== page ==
Suicide Warning Signs - When to Seek Help

Written by Melissa Howard of www.stopsuicide.info

Suicide is a difficult topic to discuss with loved ones, but it is a pervasive problem in our society. On any given day in Canada, 11 people will end their lives through suicide. Over 200 will attempt to kill themselves. Suicide affects those of all age groups, but is the second-leading cause of death in Canadians aged 15-34. The problem is particularly insidious because its causes and motivations can remain hidden until it’s too late.

Suicidal ideation – the clinical term for having suicidal thoughts – develops deep within one’s psyche and those experiencing these thoughts can let them linger until they seem normal and rational. It is, however, possible to identify warning signs of suicidal thoughts so that an afflicted person can get the help they need.
 

Causes of Suicidal Thought

Mental health concerns such as depression, anxiety and substance abuse can all contribute to the feelings of despair that trigger suicidal ideation. While most people who have suicidal thoughts never act on them, it’s difficult to know when a threat is serious or when it is just a fantasy. Even when there is no intention to go through with the act, these thoughts are unhealthy and can amplify depression, anxiety, drug use, drinking and unhealthy behavior. Even when you may think that a completed suicide is highly unlikely, you should take any warning sign as a cry for help.


Signs of Suicidal Thought

Suicidal warning signs can be overt or implied through someone’s behavior. Obviously if someone states that they intend to kill themselves, you’ll need to get help for them immediately. In such cases, contact a suicide hotline and/or a medical professional.
 

More subtle signs of suicide risk include:

  • Withdrawing from social situations. If someone was once social but then suddenly becomes reclusive, it may be a sign of behavioral problems. People who are considering suicide often feel as if they are not good enough to be in others’ company, or that they are a burden.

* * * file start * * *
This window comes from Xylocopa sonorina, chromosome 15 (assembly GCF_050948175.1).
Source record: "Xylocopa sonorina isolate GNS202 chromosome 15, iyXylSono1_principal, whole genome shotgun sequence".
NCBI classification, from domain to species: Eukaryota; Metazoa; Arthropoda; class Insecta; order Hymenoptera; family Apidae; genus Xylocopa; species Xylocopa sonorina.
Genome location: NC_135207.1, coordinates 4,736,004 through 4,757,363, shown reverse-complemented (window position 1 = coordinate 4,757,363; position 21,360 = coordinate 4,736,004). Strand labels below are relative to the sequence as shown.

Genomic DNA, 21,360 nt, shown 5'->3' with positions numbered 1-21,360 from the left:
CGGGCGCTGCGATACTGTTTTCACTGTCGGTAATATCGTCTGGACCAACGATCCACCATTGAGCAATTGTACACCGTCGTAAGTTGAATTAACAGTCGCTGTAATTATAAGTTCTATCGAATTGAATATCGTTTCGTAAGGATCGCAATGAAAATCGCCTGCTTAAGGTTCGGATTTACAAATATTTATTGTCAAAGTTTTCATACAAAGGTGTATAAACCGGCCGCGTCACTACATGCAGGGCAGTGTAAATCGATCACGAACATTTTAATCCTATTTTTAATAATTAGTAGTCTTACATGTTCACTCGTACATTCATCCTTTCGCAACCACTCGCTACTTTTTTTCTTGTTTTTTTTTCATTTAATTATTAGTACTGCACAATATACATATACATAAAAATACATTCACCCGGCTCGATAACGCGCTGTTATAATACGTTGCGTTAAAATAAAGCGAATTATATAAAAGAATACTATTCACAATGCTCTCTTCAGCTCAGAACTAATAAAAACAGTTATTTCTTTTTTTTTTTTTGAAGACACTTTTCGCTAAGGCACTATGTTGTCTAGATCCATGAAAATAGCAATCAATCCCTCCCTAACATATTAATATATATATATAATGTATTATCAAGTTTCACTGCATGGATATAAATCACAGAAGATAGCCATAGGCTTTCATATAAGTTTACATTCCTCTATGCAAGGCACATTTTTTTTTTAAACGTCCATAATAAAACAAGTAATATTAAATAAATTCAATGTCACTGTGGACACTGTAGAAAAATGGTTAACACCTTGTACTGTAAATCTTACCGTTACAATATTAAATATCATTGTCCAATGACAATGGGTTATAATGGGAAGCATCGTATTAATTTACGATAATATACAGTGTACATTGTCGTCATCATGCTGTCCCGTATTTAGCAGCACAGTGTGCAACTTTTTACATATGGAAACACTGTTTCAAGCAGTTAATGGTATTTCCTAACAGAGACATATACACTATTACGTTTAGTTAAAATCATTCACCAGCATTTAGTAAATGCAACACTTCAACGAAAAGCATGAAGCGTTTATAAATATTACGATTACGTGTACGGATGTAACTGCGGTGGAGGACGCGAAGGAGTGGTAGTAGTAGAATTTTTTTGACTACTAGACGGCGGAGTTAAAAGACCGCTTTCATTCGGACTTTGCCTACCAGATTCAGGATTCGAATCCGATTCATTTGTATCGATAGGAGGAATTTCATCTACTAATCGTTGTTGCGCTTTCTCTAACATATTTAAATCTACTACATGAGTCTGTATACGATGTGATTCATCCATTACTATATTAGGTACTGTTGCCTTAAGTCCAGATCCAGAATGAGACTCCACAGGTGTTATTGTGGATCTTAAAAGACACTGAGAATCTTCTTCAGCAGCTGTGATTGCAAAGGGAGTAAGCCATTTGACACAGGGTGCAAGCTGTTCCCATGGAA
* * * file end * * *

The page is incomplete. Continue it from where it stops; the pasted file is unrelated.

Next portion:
• Acting anxious or reckless. Conversely, someone might act out in ways that are unlike them, such as with reckless activity. Engaging in harmful acts or talking about bad things happening in a paranoid of anxious manner are also signs of suicidal thought.
  • Not sleeping enough or sleeping too much. Sleep problems are also present in those with depression, as there are several corollaries between the two afflictions. A suicidal or depressed person may hide in bed all day to avoid the pain that weighs them down, or they may be so bothered with their problems.
  • Expressing frequent rage. Suicidal people are not always sad. They can be outraged. Sometimes, they are angry with themselves and outwardly rage while internally blaming themselves and looking for a way out.
  • Preoccupation with death or dying. If someone talks about death, does internet search on suicide or seems to be in a perpetually morbid mood, they may be setting the stage for suicide. Although some just have a curiosity about a dark topic, it can be a telling sign of something worse.
  • Abusing substances. Those suffering from suicidal thoughts and depression are often looking for relief, and possibly even a mechanism for a completed suicide. Drugs and alcohol offer both. Substance abuse and mental health concerns leading to suicidal thoughts are often comorbid - or diagnoses that coexist in a patient.


How to Get Help

If someone you know is displaying these warning signs, there are many resources for both loved ones and the person concerned. Once suicidal thoughts are suspected, it’s important to immediately contact a doctor who can begin assembling a care team and can provide resources on getting help. It’s better to err on the side of caution.